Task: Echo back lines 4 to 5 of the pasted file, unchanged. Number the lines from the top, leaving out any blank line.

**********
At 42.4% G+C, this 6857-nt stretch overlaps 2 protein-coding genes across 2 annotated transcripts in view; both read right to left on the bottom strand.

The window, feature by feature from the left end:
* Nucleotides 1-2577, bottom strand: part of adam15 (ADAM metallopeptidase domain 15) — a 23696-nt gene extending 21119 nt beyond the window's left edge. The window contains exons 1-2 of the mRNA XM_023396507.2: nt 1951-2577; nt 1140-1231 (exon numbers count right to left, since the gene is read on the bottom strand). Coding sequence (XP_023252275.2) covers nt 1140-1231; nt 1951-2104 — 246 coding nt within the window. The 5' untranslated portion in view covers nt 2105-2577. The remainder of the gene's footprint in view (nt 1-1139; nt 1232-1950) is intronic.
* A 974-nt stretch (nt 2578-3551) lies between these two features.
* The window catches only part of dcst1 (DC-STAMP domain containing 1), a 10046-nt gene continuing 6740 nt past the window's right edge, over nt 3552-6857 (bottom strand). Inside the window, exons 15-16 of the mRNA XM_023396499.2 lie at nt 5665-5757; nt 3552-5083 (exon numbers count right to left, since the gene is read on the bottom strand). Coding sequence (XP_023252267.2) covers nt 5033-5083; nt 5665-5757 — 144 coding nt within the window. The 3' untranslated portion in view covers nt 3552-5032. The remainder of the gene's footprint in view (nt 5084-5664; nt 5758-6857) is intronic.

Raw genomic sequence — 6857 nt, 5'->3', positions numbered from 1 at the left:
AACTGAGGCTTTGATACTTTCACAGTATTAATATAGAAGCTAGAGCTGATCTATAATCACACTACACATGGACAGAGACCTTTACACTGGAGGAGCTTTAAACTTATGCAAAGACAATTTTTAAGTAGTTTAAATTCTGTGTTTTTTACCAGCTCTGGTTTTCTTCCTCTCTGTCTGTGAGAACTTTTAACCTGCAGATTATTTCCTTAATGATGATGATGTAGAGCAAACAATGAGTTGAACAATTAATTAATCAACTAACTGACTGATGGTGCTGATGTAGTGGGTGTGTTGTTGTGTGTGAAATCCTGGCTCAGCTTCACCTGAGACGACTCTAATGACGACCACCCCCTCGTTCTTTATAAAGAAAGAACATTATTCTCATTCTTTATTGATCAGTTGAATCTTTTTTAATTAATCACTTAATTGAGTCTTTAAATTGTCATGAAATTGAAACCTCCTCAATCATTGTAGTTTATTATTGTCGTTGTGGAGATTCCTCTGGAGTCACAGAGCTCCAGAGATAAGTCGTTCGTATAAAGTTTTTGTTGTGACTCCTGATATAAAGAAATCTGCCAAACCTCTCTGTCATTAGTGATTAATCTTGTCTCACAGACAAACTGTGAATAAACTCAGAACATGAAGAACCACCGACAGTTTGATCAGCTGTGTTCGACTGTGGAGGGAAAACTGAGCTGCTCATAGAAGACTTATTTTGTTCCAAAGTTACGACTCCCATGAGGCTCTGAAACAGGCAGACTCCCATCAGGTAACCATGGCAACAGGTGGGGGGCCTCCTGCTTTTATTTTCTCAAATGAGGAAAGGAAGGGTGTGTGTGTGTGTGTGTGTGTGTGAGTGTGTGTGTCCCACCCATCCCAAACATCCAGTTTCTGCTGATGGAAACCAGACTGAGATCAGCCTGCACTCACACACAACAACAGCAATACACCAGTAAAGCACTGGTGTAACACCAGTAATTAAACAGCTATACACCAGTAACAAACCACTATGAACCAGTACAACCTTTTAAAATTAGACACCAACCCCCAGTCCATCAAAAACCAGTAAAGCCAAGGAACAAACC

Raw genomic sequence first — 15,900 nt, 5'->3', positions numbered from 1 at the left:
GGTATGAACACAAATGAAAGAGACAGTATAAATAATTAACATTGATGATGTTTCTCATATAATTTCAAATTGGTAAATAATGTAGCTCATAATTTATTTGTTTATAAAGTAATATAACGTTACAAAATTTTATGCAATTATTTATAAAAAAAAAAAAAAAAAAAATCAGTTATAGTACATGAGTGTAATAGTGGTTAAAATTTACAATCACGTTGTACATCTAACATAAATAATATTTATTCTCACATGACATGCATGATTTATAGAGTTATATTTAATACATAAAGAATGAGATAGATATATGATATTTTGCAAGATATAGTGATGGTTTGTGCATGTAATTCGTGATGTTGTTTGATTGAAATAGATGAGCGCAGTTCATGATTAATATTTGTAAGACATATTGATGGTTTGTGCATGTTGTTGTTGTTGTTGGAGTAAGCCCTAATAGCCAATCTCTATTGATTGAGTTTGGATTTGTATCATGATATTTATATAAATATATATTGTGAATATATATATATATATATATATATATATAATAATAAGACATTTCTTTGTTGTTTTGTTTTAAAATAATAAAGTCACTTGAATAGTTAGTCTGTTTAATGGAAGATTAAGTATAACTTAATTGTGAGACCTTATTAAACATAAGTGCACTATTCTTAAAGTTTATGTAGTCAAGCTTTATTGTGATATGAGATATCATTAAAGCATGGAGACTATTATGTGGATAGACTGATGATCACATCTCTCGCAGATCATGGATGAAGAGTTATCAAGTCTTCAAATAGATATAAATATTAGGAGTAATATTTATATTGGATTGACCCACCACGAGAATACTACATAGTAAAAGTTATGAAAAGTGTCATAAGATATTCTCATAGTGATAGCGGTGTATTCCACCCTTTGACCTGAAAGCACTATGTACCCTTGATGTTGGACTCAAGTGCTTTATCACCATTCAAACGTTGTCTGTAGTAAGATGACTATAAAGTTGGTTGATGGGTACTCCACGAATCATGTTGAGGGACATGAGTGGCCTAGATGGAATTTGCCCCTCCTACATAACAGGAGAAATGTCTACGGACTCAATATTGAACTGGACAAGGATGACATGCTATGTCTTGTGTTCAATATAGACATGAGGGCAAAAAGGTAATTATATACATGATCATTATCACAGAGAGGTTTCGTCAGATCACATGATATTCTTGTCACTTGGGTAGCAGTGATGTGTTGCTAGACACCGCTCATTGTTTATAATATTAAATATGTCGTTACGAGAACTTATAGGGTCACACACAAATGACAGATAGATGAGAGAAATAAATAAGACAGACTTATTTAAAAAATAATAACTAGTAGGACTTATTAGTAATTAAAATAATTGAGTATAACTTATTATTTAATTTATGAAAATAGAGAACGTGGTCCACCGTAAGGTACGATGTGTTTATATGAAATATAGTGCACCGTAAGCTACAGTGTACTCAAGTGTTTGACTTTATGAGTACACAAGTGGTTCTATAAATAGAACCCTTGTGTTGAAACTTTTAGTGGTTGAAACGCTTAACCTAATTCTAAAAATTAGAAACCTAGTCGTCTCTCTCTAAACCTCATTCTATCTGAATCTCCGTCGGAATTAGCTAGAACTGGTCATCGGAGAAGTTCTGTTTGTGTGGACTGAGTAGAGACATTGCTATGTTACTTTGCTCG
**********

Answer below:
* A 974-nt stretch (nt 2578-3551) lies between these two features.
* The window catches only part of dcst1 (DC-STAMP domain containing 1), a 10046-nt gene continuing 6740 nt past the window's right edge, over nt 3552-6857 (bottom strand). Inside the window, exons 15-16 of the mRNA XM_023396499.2 lie at nt 5665-5757; nt 3552-5083 (exon numbers count right to left, since the gene is read on the bottom strand). Coding sequence (XP_023252267.2) covers nt 5033-5083; nt 5665-5757 — 144 coding nt within the window. The 3' untranslated portion in view covers nt 3552-5032. The remainder of the gene's footprint in view (nt 5084-5664; nt 5758-6857) is intronic.